Solar Eclipse Teacher Resources

Find Solar Eclipse educational ideas and activities

Showing 41 - 60 of 67 resources
Online interactive quizzes are great for promoting self-driven learning. This one contains 23 multiple choice questions about presocratic philosophers.  Scholars may submit their answers to be scored. Note: This philosophy quiz may be better suited toward college students.
Geared toward middle school learners, this 36-page series of exercises includes deducing definitions from context, sequencing, making inferences and predictions, scanning, reading non-verbal materials, and more! It is well constructed, includes answer keys by section, and expresses the overall message of acceptance of differences and diversity. This resource could be used incrementally or for approximately one week of class. Note: There is a Bible  quote on the first page that you may choose to alter before distribution.
Students compare and contrast images of the sun taken at different times and viewed at different scales. They record their observations in a journal and create a graphic organizer to help analyze their observations.
Students practice detailed reading and study holiday vocabulary. They practice comparatives and superlatives.
Students describe the phases of the moon and play a game with moon phase cards.
Sixth graders are introduced to the correct terminology for the phases of the moon and arrange picture cards in the correct order. They use flashlights and Styrofoam balls to illustrate the phases of the moon. They write science journal entries.
Students investigate the cycles of the moon through an in class experiment.  In this lunar instructional activity, students utilize a tennis ball and their own head to simulate the moon and Earth and create moon phases by observing the tennis ball from different angles.  Students create a simulation of the sun as well, using flashlights in a dark cardboard box while bouncing light off of a Styrofoam ball.
Learners explain the main events in Benjamin Banneker's life and his contributions to society. They gain an appreciation for Benjamin Banneker's inventive ability to reproduce a clock as well as his determination in teaching himself astronomy.
Students research the multicultural stories and artistic representations of the Sun, Moon, and stars. In this multicultural space lesson, students discuss the symbols and stories for the sun in various cultures. Students construct a stained glass Sun symbol and design symbols of their own. Students write their own legends. Students read the folktale How Coyote Arranged the Night Sky and assemble a story box for the story.
Students investigate society by completing worksheets and taking a quiz. In this sociology lesson, students read assigned texts and answer worksheet questions about everything from drugs in our community to religion in the United States. Students compare their work to an answer key and take a quiz at the end of the lesson.
Young scholars examine why Einstein rescinded his German citizenship when he was a teenager. They examine what aspects of German life did Einstein disagree with in his early years.
Fourth graders retell Popol Vuh story in sequence, making parallels between Popol Vuh and food chain, demonstrate intermediate skill in use of basic tools and artmaking process while using Codex to communicate ideas from story, perform improvisational theatrical game, and create machine that shows how food chain works. Four lessons on one page.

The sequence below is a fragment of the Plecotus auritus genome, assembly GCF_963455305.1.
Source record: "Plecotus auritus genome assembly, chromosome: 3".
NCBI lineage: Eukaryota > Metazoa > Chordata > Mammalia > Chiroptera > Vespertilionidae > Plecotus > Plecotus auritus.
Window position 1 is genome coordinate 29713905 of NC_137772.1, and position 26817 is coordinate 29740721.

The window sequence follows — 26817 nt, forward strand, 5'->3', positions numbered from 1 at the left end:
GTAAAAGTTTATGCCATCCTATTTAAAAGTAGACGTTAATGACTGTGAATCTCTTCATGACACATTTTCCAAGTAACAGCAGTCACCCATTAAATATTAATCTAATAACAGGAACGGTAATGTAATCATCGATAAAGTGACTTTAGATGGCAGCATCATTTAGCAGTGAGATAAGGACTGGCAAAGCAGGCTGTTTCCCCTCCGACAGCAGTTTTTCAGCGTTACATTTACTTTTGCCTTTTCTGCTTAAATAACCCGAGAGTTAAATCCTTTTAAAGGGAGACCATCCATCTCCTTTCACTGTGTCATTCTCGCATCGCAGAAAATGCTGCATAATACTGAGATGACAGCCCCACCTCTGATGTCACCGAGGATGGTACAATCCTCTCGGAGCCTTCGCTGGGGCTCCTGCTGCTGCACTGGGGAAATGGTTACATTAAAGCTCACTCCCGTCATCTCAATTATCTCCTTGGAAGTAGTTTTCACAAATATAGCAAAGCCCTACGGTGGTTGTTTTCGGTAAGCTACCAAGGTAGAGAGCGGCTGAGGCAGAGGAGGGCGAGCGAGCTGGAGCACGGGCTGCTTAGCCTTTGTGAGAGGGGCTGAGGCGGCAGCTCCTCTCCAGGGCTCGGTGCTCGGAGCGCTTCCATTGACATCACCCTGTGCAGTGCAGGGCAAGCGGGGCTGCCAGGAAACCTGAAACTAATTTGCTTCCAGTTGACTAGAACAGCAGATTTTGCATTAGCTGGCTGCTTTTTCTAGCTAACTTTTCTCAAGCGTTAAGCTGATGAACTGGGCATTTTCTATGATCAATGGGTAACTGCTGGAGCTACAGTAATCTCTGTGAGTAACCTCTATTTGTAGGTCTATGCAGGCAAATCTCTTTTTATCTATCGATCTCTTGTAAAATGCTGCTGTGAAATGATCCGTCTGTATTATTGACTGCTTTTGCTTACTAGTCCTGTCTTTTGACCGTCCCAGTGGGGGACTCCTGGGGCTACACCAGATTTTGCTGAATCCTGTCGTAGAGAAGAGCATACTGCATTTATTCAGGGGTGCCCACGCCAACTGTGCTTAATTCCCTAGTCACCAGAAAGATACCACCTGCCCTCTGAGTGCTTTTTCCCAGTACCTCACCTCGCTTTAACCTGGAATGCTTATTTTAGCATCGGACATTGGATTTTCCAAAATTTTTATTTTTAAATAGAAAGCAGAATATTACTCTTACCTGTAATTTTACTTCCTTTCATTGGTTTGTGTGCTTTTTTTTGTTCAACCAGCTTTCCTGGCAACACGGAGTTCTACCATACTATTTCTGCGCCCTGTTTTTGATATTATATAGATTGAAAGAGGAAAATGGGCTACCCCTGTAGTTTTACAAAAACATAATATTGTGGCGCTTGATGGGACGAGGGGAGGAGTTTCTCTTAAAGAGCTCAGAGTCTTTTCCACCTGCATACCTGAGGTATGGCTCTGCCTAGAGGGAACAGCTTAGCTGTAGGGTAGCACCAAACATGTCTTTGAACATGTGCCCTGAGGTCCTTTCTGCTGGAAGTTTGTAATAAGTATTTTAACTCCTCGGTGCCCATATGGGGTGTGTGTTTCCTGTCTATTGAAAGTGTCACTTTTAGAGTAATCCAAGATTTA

Students examine two conflicting writings on solar eclipse that occurred on Black Monday and discuss them in the context of Shakespeare's King Lear. For this Shakespeare lesson, students discuss astrology and read the speeches made in Act 1 of King Lear. Students discuss their views and read about Black Monday. Students discuss whether the characters believed in astrology and predict what happens to both characters as the plot develops.
Students explore properties of tangent lines.  For this properties of tangent lines lesson, students discuss the perpendicular relationship between a tangent line on a circle and the circle's radius.  Students use that relationship to determine unknown distances.
In this trivia learning exercise, 4th graders answer 62 trivia-style questions on small cards (22 to a page, ready to be cut out)  covering all topics, with answers printed upside down on each card.
In this earth science worksheet, students use the clues given at the bottom of the sheet to complete the crossword puzzle on tides, eclipses, day and night, and the seasons of the year. There are 17 clues to solve in the puzzle.
In this guided viewing worksheet, students answer a set of 33 questions while viewing the film, "Heavens Above." The movie is episode 3 of the Solar empire series. 
Learners explore the Earth's only natural sattelite, the moon. They view a demonstration using tennis balls of the waxing crescent moon, waxing gibbous moon and a lunar eclipse.
In this space vocabulary worksheet, students learn information about Saturn and a comet by reading the information. Students fill in the missing letters to complete the words and enhance their reading comprehension and literacy skills.
Seventh graders have a chance to actively see each phase of the moon and make connections to what they see in the sky when you show how the moon goes through each of the phases.

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